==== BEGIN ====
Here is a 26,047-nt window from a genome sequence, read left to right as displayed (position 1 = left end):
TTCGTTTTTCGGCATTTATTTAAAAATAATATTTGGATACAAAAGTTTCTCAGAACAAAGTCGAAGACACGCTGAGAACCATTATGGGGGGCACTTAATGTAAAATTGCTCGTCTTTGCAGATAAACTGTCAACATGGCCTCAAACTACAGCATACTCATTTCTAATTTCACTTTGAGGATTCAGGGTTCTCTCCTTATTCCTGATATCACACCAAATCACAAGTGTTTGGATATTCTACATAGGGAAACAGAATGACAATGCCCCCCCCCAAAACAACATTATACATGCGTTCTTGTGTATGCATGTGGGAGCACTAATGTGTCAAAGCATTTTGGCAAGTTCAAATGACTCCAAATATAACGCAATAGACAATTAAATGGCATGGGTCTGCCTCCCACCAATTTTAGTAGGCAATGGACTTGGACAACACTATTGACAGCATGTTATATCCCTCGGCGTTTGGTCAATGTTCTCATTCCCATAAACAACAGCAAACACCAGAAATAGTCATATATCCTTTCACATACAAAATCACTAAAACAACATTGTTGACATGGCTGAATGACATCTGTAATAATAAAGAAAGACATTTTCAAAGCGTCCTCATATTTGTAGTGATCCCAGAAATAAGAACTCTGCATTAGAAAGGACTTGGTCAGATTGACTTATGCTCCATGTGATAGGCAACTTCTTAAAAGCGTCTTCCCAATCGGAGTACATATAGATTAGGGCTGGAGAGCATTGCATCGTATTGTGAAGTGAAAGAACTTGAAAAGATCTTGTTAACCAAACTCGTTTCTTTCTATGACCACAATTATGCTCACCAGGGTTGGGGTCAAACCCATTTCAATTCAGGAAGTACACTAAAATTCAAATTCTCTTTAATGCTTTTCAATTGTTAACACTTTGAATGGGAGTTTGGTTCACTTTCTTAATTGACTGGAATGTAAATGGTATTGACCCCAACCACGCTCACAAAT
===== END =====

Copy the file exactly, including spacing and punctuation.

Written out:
Here is a 26,047-nt window from a genome sequence, read left to right as displayed (position 1 = left end):
TTCGTTTTTCGGCATTTATTTAAAAATAATATTTGGATACAAAAGTTTCTCAGAACAAAGTCGAAGACACGCTGAGAACCATTATGGGGGGCACTTAATGTAAAATTGCTCGTCTTTGCAGATAAACTGTCAACATGGCCTCAAACTACAGCATACTCATTTCTAATTTCACTTTGAGGATTCAGGGTTCTCTCCTTATTCCTGATATCACACCAAATCACAAGTGTTTGGATATTCTACATAGGGAAACAGAATGACAATGCCCCCCCCCAAAACAACATTATACATGCGTTCTTGTGTATGCATGTGGGAGCACTAATGTGTCAAAGCATTTTGGCAAGTTCAAATGACTCCAAATATAACGCAATAGACAATTAAATGGCATGGGTCTGCCTCCCACCAATTTTAGTAGGCAATGGACTTGGACAACACTATTGACAGCATGTTATATCCCTCGGCGTTTGGTCAATGTTCTCATTCCCATAAACAACAGCAAACACCAGAAATAGTCATATATCCTTTCACATACAAAATCACTAAAACAACATTGTTGACATGGCTGAATGACATCTGTAATAATAAAGAAAGACATTTTCAAAGCGTCCTCATATTTGTAGTGATCCCAGAAATAAGAACTCTGCATTAGAAAGGACTTGGTCAGATTGACTTATGCTCCATGTGATAGGCAACTTCTTAAAAGCGTCTTCCCAATCGGAGTACATATAGATTAGGGCTGGAGAGCATTGCATCGTATTGTGAAGTGAAAGAACTTGAAAAGATCTTGTTAACCAAACTCGTTTCTTTCTATGACCACAATTATGCTCACCAGGGTTGGGGTCAAACCCATTTCAATTCAGGAAGTACACTAAAATTCAAATTCTCTTTAATGCTTTTCAATTGTTAACACTTTGAATGGGAGTTTGGTTCACTTTCTTAATTGACTGGAATGTAAATGGTATTGACCCCAACCACGCTCACAAAT